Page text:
The Heisman Trophy voters have been relatively kind to SEC member schools, with nine of the 74 total statuettes belonging to players from current SEC member schools. One of the winners though, South Carolina RB George Rodgers, won his in 1980 when the Gamecocks were still an independent school. Overall, five of the 36 schools that have Heisman winners now reside in the SEC.
Now, I say "relatively" because the history of the trophy extends to back when the game was very different from today's. Ten winners attended schools currently not in a Big Six conference, an Ivy Leaguer won it as recently as the 1950s, and a service academy player won it as recently as the 1960s. Sure the nine SEC winners barely outpace seven-time winners Notre Dame, Ohio State, and USC, but no one ever said the voting was entirely without bias. Just ask the West Coast schools outside the L.A. Colosseum.
For 2009, the SEC's best chance is clearly Tim Tebow. He's trying to become the second two-time winner ever and along with Big 12 quarterbacks Colt McCoy and Sam Bradford, he's one of the top three frontrunners.
But what about guys beyond Tebow?
The next best candidate, assuming his team fulfills expectations, would be Ole Miss QB Jevan Snead. Even though the award is supposed to go to the most outstanding player regardless of position, it nearly always goes to the nation's highest profile running back or quarterback. Quarterbacks have had a good run of it lately, winning eight of the last nine hunks of bronze.
That sets Snead up quite well as the conference's next best shot should Tebow falter. He's got all the skills you could want in a quarterback, and he's got a nice complement of skill position players around him to highlight those skills. If Ole Miss was to go 10-2 or better, win the SEC West, and upset Florida in the SEC title game, there would be an awful lot of people putting Snead right at the top of their ballots.
Tennessee is attempting to mount a campaign for safety Eric Berry, but that is an uphill climb. Charles Woodson, the man who stole Peyton Manning's Heisman in 1997, is the only defensive player to win the award, but he also was a return man and even played a bit part as a receiver. Berry, the best anyone can tell, will not be doing either and instead will just be a safety. He racks up a lot of interception return yards, so the hope in Knoxville is that those will adequately substitute for returning kicks.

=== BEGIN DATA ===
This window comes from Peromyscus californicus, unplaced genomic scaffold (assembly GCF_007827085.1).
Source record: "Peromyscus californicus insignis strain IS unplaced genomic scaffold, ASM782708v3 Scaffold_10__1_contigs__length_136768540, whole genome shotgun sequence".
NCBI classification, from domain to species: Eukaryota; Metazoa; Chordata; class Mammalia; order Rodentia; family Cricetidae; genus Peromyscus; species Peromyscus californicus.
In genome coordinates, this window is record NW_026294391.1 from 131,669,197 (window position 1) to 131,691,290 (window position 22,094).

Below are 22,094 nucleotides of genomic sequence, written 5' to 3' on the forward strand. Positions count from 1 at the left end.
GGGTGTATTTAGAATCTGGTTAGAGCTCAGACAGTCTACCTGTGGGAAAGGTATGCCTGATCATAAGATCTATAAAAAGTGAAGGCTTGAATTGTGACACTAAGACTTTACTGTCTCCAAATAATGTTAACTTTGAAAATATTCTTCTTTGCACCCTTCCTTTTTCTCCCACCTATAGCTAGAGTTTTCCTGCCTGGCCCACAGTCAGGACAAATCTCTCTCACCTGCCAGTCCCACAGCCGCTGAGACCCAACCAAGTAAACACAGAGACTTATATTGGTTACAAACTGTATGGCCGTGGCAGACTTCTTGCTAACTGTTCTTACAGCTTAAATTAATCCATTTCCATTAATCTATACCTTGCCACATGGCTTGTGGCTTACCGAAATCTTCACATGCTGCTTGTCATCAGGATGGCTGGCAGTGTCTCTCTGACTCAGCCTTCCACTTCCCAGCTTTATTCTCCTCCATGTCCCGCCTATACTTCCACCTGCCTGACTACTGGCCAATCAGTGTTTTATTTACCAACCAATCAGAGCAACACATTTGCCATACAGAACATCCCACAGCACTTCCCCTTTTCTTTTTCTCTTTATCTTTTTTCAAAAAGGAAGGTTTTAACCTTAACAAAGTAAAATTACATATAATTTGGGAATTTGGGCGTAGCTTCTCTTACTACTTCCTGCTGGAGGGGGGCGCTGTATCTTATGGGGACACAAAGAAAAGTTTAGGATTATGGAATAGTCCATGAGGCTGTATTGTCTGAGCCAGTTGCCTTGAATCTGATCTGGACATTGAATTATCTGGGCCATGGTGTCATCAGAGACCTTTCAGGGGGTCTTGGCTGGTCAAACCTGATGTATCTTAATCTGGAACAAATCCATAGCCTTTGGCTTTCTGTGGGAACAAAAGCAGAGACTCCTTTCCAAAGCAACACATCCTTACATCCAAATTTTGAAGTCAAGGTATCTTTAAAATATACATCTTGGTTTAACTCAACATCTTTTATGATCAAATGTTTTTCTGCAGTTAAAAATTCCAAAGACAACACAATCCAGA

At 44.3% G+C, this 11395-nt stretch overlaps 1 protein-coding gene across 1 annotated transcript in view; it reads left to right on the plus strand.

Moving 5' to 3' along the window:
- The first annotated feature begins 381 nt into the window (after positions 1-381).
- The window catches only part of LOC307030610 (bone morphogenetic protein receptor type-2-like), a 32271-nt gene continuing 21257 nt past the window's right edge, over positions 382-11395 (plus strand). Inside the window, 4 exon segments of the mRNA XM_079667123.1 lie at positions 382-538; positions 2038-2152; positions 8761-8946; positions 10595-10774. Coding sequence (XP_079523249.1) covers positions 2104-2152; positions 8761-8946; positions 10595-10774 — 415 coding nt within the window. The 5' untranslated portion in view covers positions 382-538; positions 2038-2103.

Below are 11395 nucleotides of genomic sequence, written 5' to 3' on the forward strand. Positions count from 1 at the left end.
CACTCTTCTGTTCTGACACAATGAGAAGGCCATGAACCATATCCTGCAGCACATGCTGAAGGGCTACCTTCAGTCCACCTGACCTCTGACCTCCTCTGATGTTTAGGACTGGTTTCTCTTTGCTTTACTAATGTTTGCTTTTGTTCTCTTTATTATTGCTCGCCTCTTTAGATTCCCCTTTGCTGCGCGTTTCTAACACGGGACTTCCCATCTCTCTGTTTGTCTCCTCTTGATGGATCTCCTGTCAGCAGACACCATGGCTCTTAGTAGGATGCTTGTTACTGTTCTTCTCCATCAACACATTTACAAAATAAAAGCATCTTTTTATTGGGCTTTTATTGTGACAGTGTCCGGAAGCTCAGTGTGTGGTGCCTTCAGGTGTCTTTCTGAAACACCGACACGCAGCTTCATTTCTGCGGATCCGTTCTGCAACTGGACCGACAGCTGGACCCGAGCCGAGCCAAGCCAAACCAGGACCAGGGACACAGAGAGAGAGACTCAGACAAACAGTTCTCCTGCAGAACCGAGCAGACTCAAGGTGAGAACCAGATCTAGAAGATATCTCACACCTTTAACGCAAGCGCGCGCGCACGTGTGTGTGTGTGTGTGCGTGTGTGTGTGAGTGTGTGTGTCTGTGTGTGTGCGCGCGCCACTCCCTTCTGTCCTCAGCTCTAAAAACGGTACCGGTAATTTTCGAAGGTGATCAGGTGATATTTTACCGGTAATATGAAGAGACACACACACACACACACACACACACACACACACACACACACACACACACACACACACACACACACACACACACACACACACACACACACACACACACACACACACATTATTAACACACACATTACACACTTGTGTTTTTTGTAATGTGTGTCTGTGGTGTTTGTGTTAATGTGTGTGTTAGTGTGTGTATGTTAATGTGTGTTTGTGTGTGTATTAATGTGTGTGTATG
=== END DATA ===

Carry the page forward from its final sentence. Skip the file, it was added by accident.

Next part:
The big chance for Berry and Snead is that people will get tired of the three front runners. We've been hearing about McCoy and Bradford nonstop since before last season, and for Tebow it's been since before the 2007 season. It's unlikely that all three will have bad seasons, so the window of opportunity comes with either oSnead or Berry making big plays in big games and capturing the imagination of voters who are looking for something fresh. Unfortunately for their chances, "something fresh" almost never seems to describe what the traditionally stodgy Heisman voters look for in a candidate.
The only other SEC player I've seen get a mention for consideration was LSU RB Charles Scott by CBS. If LSU comes back in a big way and Scott is the driving force behind the offense, then I can see him getting some votes. I can't see him winning it though since in recent history, you either have to have serious flash (like Reggie Bush), break the all-time rushing record (like Ricky Williams and Ron Dayne), or put up just obscene numbers (1,900+ yards for Eddie George, 2,000+ yards for Rashaan Salaam) to win the trophy as a running back. Scott can't juke like Bush could, isn't in striking distance of any records, and won't get past 1,900 yards in LSU's diverse offense.
Tebow is definitely the most likely to take home the trophy, but keep an eye on Snead and Berry. Between those three, the SEC has a nice crop of candidates in 2009.